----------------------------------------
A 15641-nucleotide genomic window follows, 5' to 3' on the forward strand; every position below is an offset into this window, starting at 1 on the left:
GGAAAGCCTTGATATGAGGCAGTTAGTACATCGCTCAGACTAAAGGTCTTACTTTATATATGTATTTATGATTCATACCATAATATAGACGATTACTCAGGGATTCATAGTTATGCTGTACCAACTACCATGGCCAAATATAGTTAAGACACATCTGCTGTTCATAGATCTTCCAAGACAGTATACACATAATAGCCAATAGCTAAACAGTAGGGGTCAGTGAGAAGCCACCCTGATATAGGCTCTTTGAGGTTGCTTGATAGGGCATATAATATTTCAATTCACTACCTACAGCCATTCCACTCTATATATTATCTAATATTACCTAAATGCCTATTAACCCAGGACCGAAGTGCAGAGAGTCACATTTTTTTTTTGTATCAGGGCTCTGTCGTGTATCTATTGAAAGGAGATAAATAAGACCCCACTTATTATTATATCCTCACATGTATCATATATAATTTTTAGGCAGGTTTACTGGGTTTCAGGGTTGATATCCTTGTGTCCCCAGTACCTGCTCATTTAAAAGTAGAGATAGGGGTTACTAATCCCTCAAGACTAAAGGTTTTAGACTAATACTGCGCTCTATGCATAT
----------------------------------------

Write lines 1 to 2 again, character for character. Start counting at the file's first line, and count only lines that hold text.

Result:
A 15641-nucleotide genomic window follows, 5' to 3' on the forward strand; every position below is an offset into this window, starting at 1 on the left:
GGAAAGCCTTGATATGAGGCAGTTAGTACATCGCTCAGACTAAAGGTCTTACTTTATATATGTATTTATGATTCATACCATAATATAGACGATTACTCAGGGATTCATAGTTATGCTGTACCAACTACCATGGCCAAATATAGTTAAGACACATCTGCTGTTCATAGATCTTCCAAGACAGTATACACATAATAGCCAATAGCTAAACAGTAGGGGTCAGTGAGAAGCCACCCTGATATAGGCTCTTTGAGGTTGCTTGATAGGGCATATAATATTTCAATTCACTACCTACAGCCATTCCACTCTATATATTATCTAATATTACCTAAATGCCTATTAACCCAGGACCGAAGTGCAGAGAGTCACATTTTTTTTTTGTATCAGGGCTCTGTCGTGTATCTATTGAAAGGAGATAAATAAGACCCCACTTATTATTATATCCTCACATGTATCATATATAATTTTTAGGCAGGTTTACTGGGTTTCAGGGTTGATATCCTTGTGTCCCCAGTACCTGCTCATTTAAAAGTAGAGATAGGGGTTACTAATCCCTCAAGACTAAAGGTTTTAGACTAATACTGCGCTCTATGCATAT